Stacey Isaac Berahzer is a Senior Project Director for the Environmental Finance Center at the University of North Carolina, and works from a satellite office in Georgia.
We recently facilitated the first “Peer2Peer Exchange” where utility officials from ten of our partner water utilities on a Water Research Foundation project shared stories about their financial policies. To get discussions kicked off, we asked folks which came first, the “well-managed, financially sound utility” (the chicken) or the “financial policy” (the egg).
The answers from the group included both “chicken” and “egg;” one person even responded with “a half-grown chicken!” We also spent some time discussing how a financial policy gets “incubated” at a utility in the first place. Based on the participant utilities, policies seem to be initiated most often by the staff, but rating agencies and the board were also common instigators. (When it comes to working with the board, a previous blog post on “…Strategies to Get Your Board on Track with Finance Policies,” discussed some examples of getting buy-in on financial policies. Another post covered how the Water Works Board of the City of Birmingham used their finance policy to get an upgrade from the credit rating agencies.)
Several utilities shared stories on the adoption, components, and impact of their finance policies in the Peer2Peer Exchange which we hope to summarize the project’s final report.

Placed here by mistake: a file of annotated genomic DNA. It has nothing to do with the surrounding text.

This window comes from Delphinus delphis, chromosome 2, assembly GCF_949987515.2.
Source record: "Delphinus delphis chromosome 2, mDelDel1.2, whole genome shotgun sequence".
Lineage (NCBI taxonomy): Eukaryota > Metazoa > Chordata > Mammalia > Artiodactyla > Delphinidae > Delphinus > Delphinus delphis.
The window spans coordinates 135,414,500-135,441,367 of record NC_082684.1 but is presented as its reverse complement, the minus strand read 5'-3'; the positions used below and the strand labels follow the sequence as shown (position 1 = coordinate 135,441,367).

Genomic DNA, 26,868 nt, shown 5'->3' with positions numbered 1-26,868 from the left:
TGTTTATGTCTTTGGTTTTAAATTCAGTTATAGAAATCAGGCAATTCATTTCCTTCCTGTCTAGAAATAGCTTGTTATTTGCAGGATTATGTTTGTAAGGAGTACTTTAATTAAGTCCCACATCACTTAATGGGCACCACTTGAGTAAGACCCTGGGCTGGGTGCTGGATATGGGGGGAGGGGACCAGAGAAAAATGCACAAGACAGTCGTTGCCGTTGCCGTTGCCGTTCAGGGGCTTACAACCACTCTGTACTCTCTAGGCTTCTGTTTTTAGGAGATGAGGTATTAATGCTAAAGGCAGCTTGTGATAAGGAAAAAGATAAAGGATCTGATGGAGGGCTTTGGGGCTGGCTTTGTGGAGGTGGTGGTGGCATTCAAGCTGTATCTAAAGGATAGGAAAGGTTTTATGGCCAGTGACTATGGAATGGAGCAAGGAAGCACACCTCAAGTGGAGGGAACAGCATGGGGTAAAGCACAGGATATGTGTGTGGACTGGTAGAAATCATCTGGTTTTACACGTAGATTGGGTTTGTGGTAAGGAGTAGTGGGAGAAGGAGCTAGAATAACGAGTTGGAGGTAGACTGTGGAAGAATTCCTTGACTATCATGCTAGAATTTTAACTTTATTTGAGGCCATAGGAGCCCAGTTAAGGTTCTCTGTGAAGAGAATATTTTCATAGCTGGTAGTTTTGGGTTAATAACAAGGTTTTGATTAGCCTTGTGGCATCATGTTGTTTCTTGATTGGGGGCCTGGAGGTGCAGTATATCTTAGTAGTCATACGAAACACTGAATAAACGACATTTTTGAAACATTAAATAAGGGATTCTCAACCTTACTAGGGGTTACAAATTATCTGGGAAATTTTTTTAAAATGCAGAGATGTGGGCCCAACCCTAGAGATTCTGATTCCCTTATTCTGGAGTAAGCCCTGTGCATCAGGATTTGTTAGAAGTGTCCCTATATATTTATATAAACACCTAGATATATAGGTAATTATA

Financial policies represent an important element in the long-term plan of a utility because they can a help utility to achieve financial sustainability of the organization. At the very least, they create a framework for discussing financial decisions with governing boards, staff, and the public. With the “new normal” that utilities have to adapt to, these policies are expected to become more popular. So popular that if you look on YouTube for “utility financial policy” you will actually find a couple of water utility-related videos! Specifically, the Charlotte-Mecklenburg Director and Orange Water and Sewer Authority’s Director of Finance discuss their utilities’ policies. So, we confess that the EFC posted those videos as part of this project. We don’t expect to compete with the 530 million views of the “Gangnam Style” video anytime soon. But, just like that K-pop song was no fluke, but was instead the result of Korea “building up to this moment for 20 years, creating record labels, recruiting young people, turning them into superstars, sending them on tour,” it is encouraging to think about utilities also being deliberate and committed to the development and upkeep of financial policies. So, whether your role is staff at a utility, or a board, when it comes to a robust financial policy, don’t chicken out.
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